Structured procrastination

Friday 15 October 2004

John Perry wrote an essay about how to use procrastination to become a super-productive person:

The procrastinator can be motivated to do difficult, timely and important tasks, as long as these tasks are a way of not doing something more important. Structured procrastination means shaping the structure of the tasks one has to do in a way that exploits this fact. ... With this sort of appropriate task structure, the procrastinator becomes a useful citizen. Indeed, the procrastinator can even acquire, as I have, a reputation for getting a lot done.

He wrote it nearly ten years ago. What does it mean that I'm only now getting around to reading it?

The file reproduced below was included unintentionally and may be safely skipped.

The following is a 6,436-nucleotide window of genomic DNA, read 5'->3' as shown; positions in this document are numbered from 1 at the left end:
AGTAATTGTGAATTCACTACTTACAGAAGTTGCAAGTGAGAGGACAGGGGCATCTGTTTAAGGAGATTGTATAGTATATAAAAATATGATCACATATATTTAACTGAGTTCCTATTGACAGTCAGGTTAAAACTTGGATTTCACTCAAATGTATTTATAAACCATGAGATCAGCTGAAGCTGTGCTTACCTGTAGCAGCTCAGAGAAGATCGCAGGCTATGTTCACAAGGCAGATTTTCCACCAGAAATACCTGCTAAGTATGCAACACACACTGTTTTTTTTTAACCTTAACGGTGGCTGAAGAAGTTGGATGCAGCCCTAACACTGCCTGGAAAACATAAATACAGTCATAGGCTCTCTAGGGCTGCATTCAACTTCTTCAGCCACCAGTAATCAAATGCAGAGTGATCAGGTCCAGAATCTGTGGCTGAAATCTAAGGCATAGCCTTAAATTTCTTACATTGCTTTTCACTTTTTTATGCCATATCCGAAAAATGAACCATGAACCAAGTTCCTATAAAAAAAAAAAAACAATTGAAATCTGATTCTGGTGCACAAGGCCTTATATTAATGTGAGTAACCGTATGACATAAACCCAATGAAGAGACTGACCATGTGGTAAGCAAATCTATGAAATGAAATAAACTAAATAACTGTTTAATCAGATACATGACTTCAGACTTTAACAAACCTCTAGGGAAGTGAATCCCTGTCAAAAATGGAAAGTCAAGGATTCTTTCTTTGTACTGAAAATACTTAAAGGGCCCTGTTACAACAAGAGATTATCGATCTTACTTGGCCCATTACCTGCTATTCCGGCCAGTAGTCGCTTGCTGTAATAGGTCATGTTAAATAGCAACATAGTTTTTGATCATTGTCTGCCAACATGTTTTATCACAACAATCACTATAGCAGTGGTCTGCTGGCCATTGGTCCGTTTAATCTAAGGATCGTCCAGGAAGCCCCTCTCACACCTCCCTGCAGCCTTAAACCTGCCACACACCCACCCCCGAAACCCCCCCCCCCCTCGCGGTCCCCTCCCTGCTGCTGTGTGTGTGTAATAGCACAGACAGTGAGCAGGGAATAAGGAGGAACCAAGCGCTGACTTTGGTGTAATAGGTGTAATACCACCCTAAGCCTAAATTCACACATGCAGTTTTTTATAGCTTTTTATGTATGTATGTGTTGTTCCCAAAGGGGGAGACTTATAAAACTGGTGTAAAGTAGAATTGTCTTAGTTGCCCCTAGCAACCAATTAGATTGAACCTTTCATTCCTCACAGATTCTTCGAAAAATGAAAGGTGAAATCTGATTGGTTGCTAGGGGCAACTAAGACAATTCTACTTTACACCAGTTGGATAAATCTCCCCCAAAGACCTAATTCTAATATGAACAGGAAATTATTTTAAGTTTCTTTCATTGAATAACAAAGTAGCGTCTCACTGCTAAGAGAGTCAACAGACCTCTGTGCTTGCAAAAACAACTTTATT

Comments

[gravatar]
Bob 10:16 AM on 15 Oct 2004

It looks like you accidently forgot to include a link to the article. It's here.

[gravatar]
Ned Batchelder 10:25 AM on 15 Oct 2004

D'oh! Thanks, Bob. I added the link to the posting.

(Maybe I should claim that I had put off adding the link!)

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